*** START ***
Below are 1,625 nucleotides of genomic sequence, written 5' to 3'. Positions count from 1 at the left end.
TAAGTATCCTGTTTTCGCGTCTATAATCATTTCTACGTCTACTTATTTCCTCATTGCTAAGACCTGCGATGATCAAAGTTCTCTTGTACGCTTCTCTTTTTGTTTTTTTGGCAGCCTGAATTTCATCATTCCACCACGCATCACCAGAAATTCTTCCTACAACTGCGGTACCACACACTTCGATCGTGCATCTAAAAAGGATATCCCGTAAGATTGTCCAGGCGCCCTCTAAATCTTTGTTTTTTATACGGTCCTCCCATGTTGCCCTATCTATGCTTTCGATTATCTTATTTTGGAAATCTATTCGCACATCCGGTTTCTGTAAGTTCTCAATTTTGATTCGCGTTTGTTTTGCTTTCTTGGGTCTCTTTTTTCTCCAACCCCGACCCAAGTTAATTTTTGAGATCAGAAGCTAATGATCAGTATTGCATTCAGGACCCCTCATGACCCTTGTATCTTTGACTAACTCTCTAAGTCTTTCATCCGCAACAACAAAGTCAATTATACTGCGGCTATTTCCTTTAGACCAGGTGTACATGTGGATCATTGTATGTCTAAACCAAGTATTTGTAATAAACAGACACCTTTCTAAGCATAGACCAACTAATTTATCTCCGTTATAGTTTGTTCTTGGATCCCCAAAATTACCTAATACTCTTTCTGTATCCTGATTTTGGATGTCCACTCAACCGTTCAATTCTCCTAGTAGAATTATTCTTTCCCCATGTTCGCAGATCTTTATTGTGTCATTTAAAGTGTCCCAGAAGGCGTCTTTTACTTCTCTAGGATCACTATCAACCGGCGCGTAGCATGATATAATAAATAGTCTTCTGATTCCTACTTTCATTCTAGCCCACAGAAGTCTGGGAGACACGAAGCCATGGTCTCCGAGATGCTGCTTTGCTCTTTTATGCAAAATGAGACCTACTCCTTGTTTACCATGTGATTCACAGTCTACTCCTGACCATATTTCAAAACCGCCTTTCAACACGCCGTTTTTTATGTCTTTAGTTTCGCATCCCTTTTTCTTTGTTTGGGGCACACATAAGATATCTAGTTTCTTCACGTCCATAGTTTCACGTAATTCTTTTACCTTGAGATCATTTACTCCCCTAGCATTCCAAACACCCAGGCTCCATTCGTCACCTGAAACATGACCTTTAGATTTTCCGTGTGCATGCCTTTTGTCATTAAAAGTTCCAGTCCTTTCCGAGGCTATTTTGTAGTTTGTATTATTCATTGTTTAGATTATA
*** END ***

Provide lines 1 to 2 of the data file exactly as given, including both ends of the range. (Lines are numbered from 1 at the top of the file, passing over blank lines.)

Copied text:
Below are 1,625 nucleotides of genomic sequence, written 5' to 3'. Positions count from 1 at the left end.
TAAGTATCCTGTTTTCGCGTCTATAATCATTTCTACGTCTACTTATTTCCTCATTGCTAAGACCTGCGATGATCAAAGTTCTCTTGTACGCTTCTCTTTTTGTTTTTTTGGCAGCCTGAATTTCATCATTCCACCACGCATCACCAGAAATTCTTCCTACAACTGCGGTACCACACACTTCGATCGTGCATCTAAAAAGGATATCCCGTAAGATTGTCCAGGCGCCCTCTAAATCTTTGTTTTTTATACGGTCCTCCCATGTTGCCCTATCTATGCTTTCGATTATCTTATTTTGGAAATCTATTCGCACATCCGGTTTCTGTAAGTTCTCAATTTTGATTCGCGTTTGTTTTGCTTTCTTGGGTCTCTTTTTTCTCCAACCCCGACCCAAGTTAATTTTTGAGATCAGAAGCTAATGATCAGTATTGCATTCAGGACCCCTCATGACCCTTGTATCTTTGACTAACTCTCTAAGTCTTTCATCCGCAACAACAAAGTCAATTATACTGCGGCTATTTCCTTTAGACCAGGTGTACATGTGGATCATTGTATGTCTAAACCAAGTATTTGTAATAAACAGACACCTTTCTAAGCATAGACCAACTAATTTATCTCCGTTATAGTTTGTTCTTGGATCCCCAAAATTACCTAATACTCTTTCTGTATCCTGATTTTGGATGTCCACTCAACCGTTCAATTCTCCTAGTAGAATTATTCTTTCCCCATGTTCGCAGATCTTTATTGTGTCATTTAAAGTGTCCCAGAAGGCGTCTTTTACTTCTCTAGGATCACTATCAACCGGCGCGTAGCATGATATAATAAATAGTCTTCTGATTCCTACTTTCATTCTAGCCCACAGAAGTCTGGGAGACACGAAGCCATGGTCTCCGAGATGCTGCTTTGCTCTTTTATGCAAAATGAGACCTACTCCTTGTTTACCATGTGATTCACAGTCTACTCCTGACCATATTTCAAAACCGCCTTTCAACACGCCGTTTTTTATGTCTTTAGTTTCGCATCCCTTTTTCTTTGTTTGGGGCACACATAAGATATCTAGTTTCTTCACGTCCATAGTTTCACGTAATTCTTTTACCTTGAGATCATTTACTCCCCTAGCATTCCAAACACCCAGGCTCCATTCGTCACCTGAAACATGACCTTTAGATTTTCCGTGTGCATGCCTTTTGTCATTAAAAGTTCCAGTCCTTTCCGAGGCTATTTTGTAGTTTGTATTATTCATTGTTTAGATTATA